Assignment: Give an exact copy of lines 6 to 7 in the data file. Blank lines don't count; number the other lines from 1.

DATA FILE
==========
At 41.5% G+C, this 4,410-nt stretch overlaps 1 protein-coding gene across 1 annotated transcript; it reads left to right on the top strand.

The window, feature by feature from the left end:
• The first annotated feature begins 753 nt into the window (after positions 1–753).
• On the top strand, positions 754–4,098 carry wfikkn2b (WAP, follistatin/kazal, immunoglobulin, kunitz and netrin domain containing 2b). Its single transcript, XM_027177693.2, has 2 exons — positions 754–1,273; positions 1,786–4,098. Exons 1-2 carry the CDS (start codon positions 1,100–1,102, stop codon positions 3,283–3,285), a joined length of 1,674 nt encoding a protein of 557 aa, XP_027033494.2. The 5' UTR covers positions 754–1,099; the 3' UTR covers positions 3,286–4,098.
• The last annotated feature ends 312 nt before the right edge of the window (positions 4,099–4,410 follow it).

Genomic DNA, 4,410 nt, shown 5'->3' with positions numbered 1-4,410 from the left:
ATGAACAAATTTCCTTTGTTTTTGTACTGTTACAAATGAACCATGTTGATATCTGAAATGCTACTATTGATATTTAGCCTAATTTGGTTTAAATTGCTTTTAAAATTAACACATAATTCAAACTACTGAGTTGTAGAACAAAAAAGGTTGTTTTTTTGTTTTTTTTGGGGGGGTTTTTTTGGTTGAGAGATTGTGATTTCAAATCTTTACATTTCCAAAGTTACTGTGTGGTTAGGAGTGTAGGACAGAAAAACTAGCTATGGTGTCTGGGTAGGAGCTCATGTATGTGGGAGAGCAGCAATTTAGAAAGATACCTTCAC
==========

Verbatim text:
Genomic DNA, 4,410 nt, shown 5'->3' with positions numbered 1-4,410 from the left:
ATGAACAAATTTCCTTTGTTTTTGTACTGTTACAAATGAACCATGTTGATATCTGAAATGCTACTATTGATATTTAGCCTAATTTGGTTTAAATTGCTTTTAAAATTAACACATAATTCAAACTACTGAGTTGTAGAACAAAAAAGGTTGTTTTTTTGTTTTTTTTGGGGGGGTTTTTTTGGTTGAGAGATTGTGATTTCAAATCTTTACATTTCCAAAGTTACTGTGTGGTTAGGAGTGTAGGACAGAAAAACTAGCTATGGTGTCTGGGTAGGAGCTCATGTATGTGGGAGAGCAGCAATTTAGAAAGATACCTTCAC